Add a Countdown Timer to Your Email Template

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Countdown timers or clocks are a great way for marketers to add a sense of urgency to their emails. This works particularly well for sale emails, flash sale emails, or holiday emails. While Klaviyo doesn't have a built-in countdown timer functionality, there are a couple of ways you can add countdown timers to your Klaviyo templates.

Use a Third-Party Countdown Timer Generator

There are several third-party countdown timer generators you can use. These services allow you input the parameters of your timer (how long you'd like it to run for, etc.) and produce a snippet of code that you can add to your Klaviyo template. Two popular ones are Sendtric and CountdownMail

For our example, we're going to use Sendtric, which is free. 

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Copy the code shown on the right. Then, paste it into the Source area of a text block in your email template.

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Custom Code Your Own Timer

If you are technical or have a custom developer at your disposal, you can custom code your own countdown timer to use in your Klaviyo templates. Once you've created the code, you can insert it into the Source area of a text block as shown above. Please note that Klaviyo does not support Javascript or certain CSS elements in email templates.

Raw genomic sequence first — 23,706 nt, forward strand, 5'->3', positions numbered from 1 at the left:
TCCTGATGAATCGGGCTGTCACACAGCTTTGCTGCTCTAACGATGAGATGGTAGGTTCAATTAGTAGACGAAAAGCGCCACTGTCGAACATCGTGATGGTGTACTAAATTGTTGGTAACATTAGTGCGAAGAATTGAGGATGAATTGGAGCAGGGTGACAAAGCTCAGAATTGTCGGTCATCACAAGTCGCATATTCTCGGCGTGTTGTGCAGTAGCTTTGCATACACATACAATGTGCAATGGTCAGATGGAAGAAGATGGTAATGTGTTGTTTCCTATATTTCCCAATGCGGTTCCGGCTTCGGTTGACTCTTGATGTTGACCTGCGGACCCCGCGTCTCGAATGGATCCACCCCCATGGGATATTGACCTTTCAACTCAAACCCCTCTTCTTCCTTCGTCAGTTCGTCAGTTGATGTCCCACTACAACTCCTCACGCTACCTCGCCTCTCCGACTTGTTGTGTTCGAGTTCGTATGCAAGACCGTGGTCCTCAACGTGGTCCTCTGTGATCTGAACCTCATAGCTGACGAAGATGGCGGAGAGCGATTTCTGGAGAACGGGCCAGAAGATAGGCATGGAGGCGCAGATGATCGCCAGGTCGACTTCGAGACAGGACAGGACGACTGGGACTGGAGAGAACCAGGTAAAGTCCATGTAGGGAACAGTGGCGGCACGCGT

Use a GIF

 It is possible to create a countdown timer as a GIF file and use it in an image block in your email template. To do this, you will need to create a frame by frame countdown sequence by changing one aspect of the image at a time (i.e. the numbers on the clock). Then, you will need to stitch these images together using a tool like gifmaker.me, or convert a video into a GIF using a tool like Blog GIF

One thing to bear in mind is that GIFs will automatically reset when a recipient leaves the page, and will remain constant no matter when a recipient opens the email – if you send the email at 11:00 PM with a countdown for one hour and a recipient opens the email at 11:30 PM, the clock will still read one hour.

Lastly, earlier versions of Outlook (2007, 2010, and 2013) don’t support GIFs; they will simply display the first frame in the GIF.

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